The Art of Haute Cuisine at Rendez-Vous
Words: Claire Matheson Photos: Monica Tindall
It is no secret, I am in love. From the moment I tasted my first boeuf bourguignon, my first tartiflette, my first moules marinières and my first soupe à l’oignon I fell hard. Je suis amoureuse. Je t’aime. Je t’adore. When it comes to French food, this is true love. Put a fromage selection and a full bodied Bordeaux in front of me and cue the Edith Piaf tunes.
The French have long perfected the art of cooking – preserving it, boiling it down, refining and reducing it, simmering and stirring and straining until it becomes an abstract presentation on the plate. Their sauces are created to be an extravagance on the palate, provoking indiscernible noises and emphatic hand gestures.
Rendez-Vous in Bangsar, has previously featured on The Yum List more than once, however, their newest acquisition, chef Benjamin Reilhes, has provided us with the perfect excuse for a re-visit. Trained in both Toulouse and Paris, Benjamin has worked in many noteworthy and highly regarded restaurants and hotels, including three Michelin star rated Le Prè Catelan in Paris.
Manager and host Arnaud Chappert makes a point of getting to know each of his customers, and will usually drop by each table to catch up with regulars and newcomers. The welcoming atmosphere, impeccably French menu, and well discerned wine list will have you coming back again and again.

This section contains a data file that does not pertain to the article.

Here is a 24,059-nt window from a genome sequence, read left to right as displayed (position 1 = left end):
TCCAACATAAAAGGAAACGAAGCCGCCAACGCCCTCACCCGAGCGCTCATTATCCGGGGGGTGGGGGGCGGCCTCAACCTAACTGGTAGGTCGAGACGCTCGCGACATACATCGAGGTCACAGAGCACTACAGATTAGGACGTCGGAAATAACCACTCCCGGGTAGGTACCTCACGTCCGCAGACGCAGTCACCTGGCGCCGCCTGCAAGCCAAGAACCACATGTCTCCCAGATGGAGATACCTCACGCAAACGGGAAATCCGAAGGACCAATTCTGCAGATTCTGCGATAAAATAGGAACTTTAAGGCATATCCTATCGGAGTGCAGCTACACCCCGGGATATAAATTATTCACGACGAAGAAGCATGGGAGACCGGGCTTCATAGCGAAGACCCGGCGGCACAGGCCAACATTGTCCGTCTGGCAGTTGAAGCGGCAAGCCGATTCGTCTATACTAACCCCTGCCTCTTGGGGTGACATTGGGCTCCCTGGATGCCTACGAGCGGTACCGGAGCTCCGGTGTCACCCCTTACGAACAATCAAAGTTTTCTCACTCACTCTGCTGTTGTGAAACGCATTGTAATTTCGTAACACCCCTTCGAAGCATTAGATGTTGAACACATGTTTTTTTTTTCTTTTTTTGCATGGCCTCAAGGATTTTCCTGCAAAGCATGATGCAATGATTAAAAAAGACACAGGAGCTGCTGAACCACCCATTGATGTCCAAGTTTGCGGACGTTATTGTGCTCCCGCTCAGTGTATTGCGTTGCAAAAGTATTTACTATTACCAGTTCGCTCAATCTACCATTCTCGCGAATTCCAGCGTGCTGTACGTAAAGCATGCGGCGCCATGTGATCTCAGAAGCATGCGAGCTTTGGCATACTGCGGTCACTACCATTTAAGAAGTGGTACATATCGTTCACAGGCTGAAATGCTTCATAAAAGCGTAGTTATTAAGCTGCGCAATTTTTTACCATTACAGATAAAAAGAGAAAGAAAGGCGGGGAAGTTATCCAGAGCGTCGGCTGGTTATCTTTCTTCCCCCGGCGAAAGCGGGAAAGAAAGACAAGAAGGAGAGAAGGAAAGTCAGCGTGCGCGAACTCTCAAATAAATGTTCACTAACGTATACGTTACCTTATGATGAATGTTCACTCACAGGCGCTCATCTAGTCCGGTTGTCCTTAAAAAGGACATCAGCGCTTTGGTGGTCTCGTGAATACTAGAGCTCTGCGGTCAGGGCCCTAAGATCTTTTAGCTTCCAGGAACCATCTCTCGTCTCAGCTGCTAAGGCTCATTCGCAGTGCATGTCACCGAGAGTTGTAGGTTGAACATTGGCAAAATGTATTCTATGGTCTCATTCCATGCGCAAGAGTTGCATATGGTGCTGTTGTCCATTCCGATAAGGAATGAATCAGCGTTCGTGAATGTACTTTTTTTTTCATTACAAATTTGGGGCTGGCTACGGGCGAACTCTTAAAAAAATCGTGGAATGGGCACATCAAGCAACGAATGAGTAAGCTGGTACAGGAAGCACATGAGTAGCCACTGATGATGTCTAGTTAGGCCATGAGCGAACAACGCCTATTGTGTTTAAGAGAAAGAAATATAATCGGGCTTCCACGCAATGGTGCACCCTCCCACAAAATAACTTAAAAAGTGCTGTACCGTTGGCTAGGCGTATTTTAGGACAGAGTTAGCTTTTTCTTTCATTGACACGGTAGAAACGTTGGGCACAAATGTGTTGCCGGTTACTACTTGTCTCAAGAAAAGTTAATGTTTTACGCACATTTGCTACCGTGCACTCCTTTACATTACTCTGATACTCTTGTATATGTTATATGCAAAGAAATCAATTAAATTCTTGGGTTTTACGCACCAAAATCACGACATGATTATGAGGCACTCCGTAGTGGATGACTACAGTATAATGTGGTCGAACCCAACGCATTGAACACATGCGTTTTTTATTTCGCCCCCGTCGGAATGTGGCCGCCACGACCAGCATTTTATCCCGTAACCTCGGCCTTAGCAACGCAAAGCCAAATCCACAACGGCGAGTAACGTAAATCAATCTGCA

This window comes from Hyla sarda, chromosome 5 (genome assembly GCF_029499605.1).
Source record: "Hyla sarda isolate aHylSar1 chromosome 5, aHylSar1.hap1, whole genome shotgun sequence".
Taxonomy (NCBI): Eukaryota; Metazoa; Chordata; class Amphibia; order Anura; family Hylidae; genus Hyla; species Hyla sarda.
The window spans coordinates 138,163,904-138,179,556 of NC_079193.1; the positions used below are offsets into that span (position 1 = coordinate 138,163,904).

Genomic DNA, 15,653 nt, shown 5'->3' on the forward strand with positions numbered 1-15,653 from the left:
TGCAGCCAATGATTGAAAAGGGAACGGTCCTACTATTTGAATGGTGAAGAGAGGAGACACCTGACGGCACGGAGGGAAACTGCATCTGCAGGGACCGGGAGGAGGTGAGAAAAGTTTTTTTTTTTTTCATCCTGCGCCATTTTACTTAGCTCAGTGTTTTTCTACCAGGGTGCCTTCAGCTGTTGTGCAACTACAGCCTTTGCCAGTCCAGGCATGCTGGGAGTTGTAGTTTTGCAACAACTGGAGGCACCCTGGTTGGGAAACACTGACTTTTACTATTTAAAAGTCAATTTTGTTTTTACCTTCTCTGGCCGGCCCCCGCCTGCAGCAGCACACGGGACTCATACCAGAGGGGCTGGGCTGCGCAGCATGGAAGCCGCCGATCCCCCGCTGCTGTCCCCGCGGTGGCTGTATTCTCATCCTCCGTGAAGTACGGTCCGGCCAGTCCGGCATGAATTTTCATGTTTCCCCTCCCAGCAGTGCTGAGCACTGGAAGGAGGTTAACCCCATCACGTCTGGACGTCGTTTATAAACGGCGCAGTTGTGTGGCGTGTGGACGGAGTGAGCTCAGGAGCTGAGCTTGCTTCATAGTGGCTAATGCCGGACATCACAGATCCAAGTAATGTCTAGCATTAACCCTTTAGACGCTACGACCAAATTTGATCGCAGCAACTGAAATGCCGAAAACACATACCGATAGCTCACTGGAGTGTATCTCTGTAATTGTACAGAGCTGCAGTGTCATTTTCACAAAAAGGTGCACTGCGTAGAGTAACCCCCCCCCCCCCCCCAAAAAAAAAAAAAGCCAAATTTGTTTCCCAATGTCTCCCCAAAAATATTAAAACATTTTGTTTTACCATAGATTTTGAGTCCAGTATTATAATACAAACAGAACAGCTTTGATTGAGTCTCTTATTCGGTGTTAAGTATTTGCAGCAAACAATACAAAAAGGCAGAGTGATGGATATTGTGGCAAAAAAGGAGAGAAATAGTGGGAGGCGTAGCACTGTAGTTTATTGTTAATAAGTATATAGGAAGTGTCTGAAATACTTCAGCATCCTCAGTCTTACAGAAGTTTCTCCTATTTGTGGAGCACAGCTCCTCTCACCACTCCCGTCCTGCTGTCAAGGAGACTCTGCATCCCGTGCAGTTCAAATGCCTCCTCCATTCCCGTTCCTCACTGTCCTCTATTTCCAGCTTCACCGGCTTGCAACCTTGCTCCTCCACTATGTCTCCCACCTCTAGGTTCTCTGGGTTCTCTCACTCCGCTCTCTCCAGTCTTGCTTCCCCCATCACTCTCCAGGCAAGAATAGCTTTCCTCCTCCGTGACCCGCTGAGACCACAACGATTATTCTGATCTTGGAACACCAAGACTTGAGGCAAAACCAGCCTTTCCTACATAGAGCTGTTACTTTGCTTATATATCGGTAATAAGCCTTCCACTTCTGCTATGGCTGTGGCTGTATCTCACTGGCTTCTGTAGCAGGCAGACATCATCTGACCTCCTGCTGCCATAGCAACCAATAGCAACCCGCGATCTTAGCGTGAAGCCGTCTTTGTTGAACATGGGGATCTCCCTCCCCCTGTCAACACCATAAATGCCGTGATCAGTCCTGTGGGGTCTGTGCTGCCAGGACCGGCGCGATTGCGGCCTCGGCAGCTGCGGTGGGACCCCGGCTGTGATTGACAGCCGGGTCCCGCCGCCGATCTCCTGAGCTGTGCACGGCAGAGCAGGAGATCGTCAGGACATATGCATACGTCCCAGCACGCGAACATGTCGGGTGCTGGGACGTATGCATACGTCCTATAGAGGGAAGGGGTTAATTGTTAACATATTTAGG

The amuse-bouche (or mouth amuser) – a mouthful sized unique offering preceding the entrée – usually changes daily depending on the availability of ingredients and the whims of the chef. It is a diner’s first moment of insight into the chef’s personality without the constraints of a set menu, and allows for some experimentation. At many French restaurants, the crowd pleasing escargot provides a safe option, but today Benjamin has prepared a beetroot cream with sharp and tangy goat cheese and silky Avruga caviar, adorned with a quail egg and slivers of crispy noodles. The traditional French baguette, perfectly crusted with a spongey interior, is the best way to soak up any remaining traces of sauce on the plate, for we do not want to waste even the faintest taste.
Our entrée is l’oeuf mollet, gnocchis à la parisienne et emulsion à l’huile d’olive – gnocchi prepared in the Paris style with a foamy cheese and olive oil emulsion, topped with a perfectly cooked five minute egg. When pierced, the egg bursts and runs liquid gold yolk through the dish, blending with the sauce to create a delectable cheesy froth which is nothing short of incredible. The al-dente gnocchi is topped with a sprinkling of mixed lettuce and crispy noodles for texture. The béchamel and cheese sauce in this dish is iconically European. Using the pungent and rich yet not overwhelming Emmental, it caramelises around the edge of the bowl and sticks to the baguette as every last morsel is mopped up. We are all in agreement, this is a stand-out, must order dish. It is filling enough to take the place of a full main should you wish to leave more room for dessert (or a cheese platter)!